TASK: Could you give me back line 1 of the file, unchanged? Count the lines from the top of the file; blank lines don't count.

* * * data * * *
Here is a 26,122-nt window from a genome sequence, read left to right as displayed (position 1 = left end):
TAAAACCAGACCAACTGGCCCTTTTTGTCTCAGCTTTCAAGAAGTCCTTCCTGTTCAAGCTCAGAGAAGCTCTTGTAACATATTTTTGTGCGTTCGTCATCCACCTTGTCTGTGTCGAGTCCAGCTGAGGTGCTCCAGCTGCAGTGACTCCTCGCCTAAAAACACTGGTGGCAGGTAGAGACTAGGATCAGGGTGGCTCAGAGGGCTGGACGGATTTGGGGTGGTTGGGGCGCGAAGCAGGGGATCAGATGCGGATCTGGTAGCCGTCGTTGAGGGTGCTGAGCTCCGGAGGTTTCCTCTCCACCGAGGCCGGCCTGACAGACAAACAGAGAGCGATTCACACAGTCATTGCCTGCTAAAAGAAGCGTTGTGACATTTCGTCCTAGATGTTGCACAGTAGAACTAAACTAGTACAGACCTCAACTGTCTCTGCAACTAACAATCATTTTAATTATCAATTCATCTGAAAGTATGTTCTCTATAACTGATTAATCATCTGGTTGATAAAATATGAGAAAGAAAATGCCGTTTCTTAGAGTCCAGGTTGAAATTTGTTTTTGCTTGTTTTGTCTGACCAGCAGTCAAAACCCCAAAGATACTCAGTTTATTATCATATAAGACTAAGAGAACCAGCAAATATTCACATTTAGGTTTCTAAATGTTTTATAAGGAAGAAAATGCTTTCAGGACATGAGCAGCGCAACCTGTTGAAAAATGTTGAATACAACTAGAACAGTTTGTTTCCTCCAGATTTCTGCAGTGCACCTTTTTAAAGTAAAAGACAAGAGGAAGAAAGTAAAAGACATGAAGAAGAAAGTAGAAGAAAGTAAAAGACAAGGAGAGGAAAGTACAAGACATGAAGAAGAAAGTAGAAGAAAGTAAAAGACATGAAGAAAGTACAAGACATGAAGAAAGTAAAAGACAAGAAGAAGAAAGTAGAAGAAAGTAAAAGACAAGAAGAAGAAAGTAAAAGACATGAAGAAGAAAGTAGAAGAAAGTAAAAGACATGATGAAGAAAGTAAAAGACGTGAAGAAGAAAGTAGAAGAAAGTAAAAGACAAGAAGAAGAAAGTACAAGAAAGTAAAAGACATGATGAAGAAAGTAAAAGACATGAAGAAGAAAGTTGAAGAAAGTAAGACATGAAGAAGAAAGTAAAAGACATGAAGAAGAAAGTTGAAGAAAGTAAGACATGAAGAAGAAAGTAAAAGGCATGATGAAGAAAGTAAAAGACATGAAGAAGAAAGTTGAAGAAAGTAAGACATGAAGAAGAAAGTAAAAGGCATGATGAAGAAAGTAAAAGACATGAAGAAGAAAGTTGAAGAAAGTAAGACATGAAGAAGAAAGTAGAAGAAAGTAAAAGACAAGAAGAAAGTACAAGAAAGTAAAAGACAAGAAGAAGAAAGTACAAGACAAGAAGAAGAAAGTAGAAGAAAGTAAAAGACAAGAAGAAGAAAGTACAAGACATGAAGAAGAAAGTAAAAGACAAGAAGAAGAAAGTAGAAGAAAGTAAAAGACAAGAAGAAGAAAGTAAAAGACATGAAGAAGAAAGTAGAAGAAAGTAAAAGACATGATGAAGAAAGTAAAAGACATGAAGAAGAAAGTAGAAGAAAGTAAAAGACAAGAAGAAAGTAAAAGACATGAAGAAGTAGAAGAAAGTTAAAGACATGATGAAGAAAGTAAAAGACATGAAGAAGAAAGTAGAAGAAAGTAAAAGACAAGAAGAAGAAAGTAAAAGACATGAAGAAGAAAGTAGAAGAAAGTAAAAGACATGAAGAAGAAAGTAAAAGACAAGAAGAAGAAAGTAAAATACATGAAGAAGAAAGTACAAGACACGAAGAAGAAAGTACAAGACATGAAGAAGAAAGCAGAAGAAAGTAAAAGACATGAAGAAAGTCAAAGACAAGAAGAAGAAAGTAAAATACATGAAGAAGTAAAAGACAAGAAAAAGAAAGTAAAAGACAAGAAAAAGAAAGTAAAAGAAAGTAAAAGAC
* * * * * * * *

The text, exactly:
Here is a 26,122-nt window from a genome sequence, read left to right as displayed (position 1 = left end):